[Solved][Moved]How to build static Mac Qt file for distribution...

  • Hi...

    I'm a bit new to Qt and really new to Qt on a Mac. I'm still getting my head around what an Apple bundle is and if that is what I really want. Add to that, I am uncertain on how to include Qt "*.ini" files as well as an SQL data base file into a bundle (if a bundle is waht I need). And if that was not enough, I am trying to read this:
    and am quickly getting no where.

    My background is Unix, then Windows then a little bit of Mac.

    Perhaps it is best to state what I have & need:

    1. I have a working Qt application which runs on a Window, Linux and Mac machine.
    2. All these computers are loaded up with a Qt development package.
    3. My Qt application uses a Qt *.ini file and a SQL database file.
    4. I would like to give a self contained copy of the program to the marketer who has a Mac where Qt is not installed and is never going to be installed.

    So, I'm trying to make #4 above to happen. I am reading the above web page. But I don't even know where the Mac's Qt directory is so I can't even carry out the configure step to install the Qt Static Libraries.

    Any help would be appreciated.


  • Don't use static libraries -- compile Qt as frameworks and use the macdeployqt script (or follow the instructions manually) to create an application bundle, containing both your application and Qt libraries.

  • @peppe
    Thanks, that worked. Although I am still struggling along in Mac land. It is very difficult to figure out where OSX puts executables. And the fact that the names of the executables in the instructions do not match what is downloaded (I am not sure if any unpacking occurred) doesn't help. I tried using the Unix/Linux updatedb and locate utilities but I am wondering if they operate the same here in Mac land. Regardless, I was able to create a "Mac bundle" (I think that's what they are called) that executed our Qt application on a Mac which (I believe) had not had any Qt support installed. Yeah!

  • A Mac OS X application bundle is just a directory with a special extension (.app in this case). From the file system view it is a directory, the Finder shows it as a file (you can view the contens by right-click on the app and choosing "show package contentes").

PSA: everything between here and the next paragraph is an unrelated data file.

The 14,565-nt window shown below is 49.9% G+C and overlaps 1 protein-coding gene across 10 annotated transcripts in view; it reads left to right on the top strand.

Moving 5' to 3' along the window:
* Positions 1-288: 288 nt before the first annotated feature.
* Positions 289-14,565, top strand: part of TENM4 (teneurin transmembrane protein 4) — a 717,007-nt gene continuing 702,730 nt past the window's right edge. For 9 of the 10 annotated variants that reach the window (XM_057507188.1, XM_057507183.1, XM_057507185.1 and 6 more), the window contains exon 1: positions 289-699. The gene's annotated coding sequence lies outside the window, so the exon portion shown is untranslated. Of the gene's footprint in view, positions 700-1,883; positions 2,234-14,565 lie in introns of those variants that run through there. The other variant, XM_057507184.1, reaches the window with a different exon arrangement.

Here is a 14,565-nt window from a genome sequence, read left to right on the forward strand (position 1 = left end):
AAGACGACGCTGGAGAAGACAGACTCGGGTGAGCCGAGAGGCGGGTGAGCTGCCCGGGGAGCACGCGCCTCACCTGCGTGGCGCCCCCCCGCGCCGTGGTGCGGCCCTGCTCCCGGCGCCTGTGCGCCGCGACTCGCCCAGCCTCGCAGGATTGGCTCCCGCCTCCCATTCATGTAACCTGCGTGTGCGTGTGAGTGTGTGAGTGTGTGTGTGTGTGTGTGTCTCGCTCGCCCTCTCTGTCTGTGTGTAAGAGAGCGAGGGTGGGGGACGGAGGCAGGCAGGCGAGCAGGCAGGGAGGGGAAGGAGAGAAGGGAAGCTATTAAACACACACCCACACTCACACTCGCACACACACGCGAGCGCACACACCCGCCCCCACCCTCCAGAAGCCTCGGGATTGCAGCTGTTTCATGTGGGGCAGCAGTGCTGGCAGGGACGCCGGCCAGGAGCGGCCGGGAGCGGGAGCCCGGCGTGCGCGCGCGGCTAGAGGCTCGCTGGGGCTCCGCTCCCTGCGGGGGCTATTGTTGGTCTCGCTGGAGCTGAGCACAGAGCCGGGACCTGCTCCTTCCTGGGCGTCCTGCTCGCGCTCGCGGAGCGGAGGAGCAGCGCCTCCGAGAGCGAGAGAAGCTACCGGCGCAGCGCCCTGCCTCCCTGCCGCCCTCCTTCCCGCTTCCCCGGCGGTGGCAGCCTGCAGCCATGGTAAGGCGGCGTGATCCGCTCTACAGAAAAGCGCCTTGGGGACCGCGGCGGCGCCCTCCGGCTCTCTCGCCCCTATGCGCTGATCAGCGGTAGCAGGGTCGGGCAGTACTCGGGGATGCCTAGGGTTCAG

The anatomy of an application is described in "Apple's Bundle Programming Guide":http://developer.apple.com/library/mac/#documentation/CoreFoundation/Conceptual/CFBundles/Introduction/Introduction.html.

    Mac users are used to just drag an application bundle and drop it wherever they want. The usual place is the /Applications folder, but it is by no means a "must". One can happily drag the bundle to the desktop, for instance.

    In order to distribute the application, you have basically two options:

    • compress the bundle and distribute the resulting archive (eg. myapp.zip)
    • create a disk image file, copy the bundle there and distribute the disk image (a disk image is similar to an iso image)

    The ZIP alternative is easier for you, the disk image is what's more commonly but slightly more work for you.

    A quick and short way to create an image is this command line:

    cd /path/to/the/dir/with-your-app
    hdiutil create -format UDBZ -quiet -srcfolder YourApp.app YourAppArchive.dmg

    This will create a compressed disk image named YourAppArchive.dmg in the same folder and copies the application bundle into it. You then can distribute the dmg to your Mac users.

  • @Volker
    Thank you - that's clear enough even I can follow it. Very nice of you to take the time.

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